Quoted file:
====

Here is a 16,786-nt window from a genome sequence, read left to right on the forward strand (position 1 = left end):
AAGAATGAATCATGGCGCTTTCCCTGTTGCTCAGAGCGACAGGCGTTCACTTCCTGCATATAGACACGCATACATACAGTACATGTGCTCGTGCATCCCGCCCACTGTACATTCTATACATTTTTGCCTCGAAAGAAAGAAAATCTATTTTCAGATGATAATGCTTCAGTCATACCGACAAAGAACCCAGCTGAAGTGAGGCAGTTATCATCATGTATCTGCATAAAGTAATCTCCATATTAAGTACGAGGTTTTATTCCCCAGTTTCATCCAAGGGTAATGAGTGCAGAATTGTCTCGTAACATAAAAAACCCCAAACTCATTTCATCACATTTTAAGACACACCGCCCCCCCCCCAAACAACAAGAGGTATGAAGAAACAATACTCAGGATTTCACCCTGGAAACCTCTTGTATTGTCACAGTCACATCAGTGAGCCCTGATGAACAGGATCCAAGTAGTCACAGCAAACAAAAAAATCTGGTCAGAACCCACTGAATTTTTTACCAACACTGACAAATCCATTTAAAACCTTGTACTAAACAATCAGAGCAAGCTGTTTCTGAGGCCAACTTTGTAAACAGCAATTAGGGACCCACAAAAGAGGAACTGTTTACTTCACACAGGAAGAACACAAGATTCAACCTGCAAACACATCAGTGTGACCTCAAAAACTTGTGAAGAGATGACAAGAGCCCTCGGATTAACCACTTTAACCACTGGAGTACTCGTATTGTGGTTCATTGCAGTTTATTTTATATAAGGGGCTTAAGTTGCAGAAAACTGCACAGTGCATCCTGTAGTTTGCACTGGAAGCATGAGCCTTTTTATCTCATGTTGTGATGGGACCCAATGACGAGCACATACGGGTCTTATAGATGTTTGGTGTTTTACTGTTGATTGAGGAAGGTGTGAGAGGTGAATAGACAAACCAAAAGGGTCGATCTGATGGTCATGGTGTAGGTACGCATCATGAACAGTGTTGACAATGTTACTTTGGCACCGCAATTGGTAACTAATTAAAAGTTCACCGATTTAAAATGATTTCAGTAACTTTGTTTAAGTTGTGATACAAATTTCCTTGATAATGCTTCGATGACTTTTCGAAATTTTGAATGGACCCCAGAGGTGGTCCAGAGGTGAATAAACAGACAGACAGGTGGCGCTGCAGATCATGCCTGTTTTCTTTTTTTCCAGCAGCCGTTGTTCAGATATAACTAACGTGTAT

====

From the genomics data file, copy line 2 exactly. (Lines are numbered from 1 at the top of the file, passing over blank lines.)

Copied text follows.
AAGAATGAATCATGGCGCTTTCCCTGTTGCTCAGAGCGACAGGCGTTCACTTCCTGCATATAGACACGCATACATACAGTACATGTGCTCGTGCATCCCGCCCACTGTACATTCTATACATTTTTGCCTCGAAAGAAAGAAAATCTATTTTCAGATGATAATGCTTCAGTCATACCGACAAAGAACCCAGCTGAAGTGAGGCAGTTATCATCATGTATCTGCATAAAGTAATCTCCATATTAAGTACGAGGTTTTATTCCCCAGTTTCATCCAAGGGTAATGAGTGCAGAATTGTCTCGTAACATAAAAAACCCCAAACTCATTTCATCACATTTTAAGACACACCGCCCCCCCCCCAAACAACAAGAGGTATGAAGAAACAATACTCAGGATTTCACCCTGGAAACCTCTTGTATTGTCACAGTCACATCAGTGAGCCCTGATGAACAGGATCCAAGTAGTCACAGCAAACAAAAAAATCTGGTCAGAACCCACTGAATTTTTTACCAACACTGACAAATCCATTTAAAACCTTGTACTAAACAATCAGAGCAAGCTGTTTCTGAGGCCAACTTTGTAAACAGCAATTAGGGACCCACAAAAGAGGAACTGTTTACTTCACACAGGAAGAACACAAGATTCAACCTGCAAACACATCAGTGTGACCTCAAAAACTTGTGAAGAGATGACAAGAGCCCTCGGATTAACCACTTTAACCACTGGAGTACTCGTATTGTGGTTCATTGCAGTTTATTTTATATAAGGGGCTTAAGTTGCAGAAAACTGCACAGTGCATCCTGTAGTTTGCACTGGAAGCATGAGCCTTTTTATCTCATGTTGTGATGGGACCCAATGACGAGCACATACGGGTCTTATAGATGTTTGGTGTTTTACTGTTGATTGAGGAAGGTGTGAGAGGTGAATAGACAAACCAAAAGGGTCGATCTGATGGTCATGGTGTAGGTACGCATCATGAACAGTGTTGACAATGTTACTTTGGCACCGCAATTGGTAACTAATTAAAAGTTCACCGATTTAAAATGATTTCAGTAACTTTGTTTAAGTTGTGATACAAATTTCCTTGATAATGCTTCGATGACTTTTCGAAATTTTGAATGGACCCCAGAGGTGGTCCAGAGGTGAATAAACAGACAGACAGGTGGCGCTGCAGATCATGCCTGTTTTCTTTTTTTCCAGCAGCCGTTGTTCAGATATAACTAACGTGTAT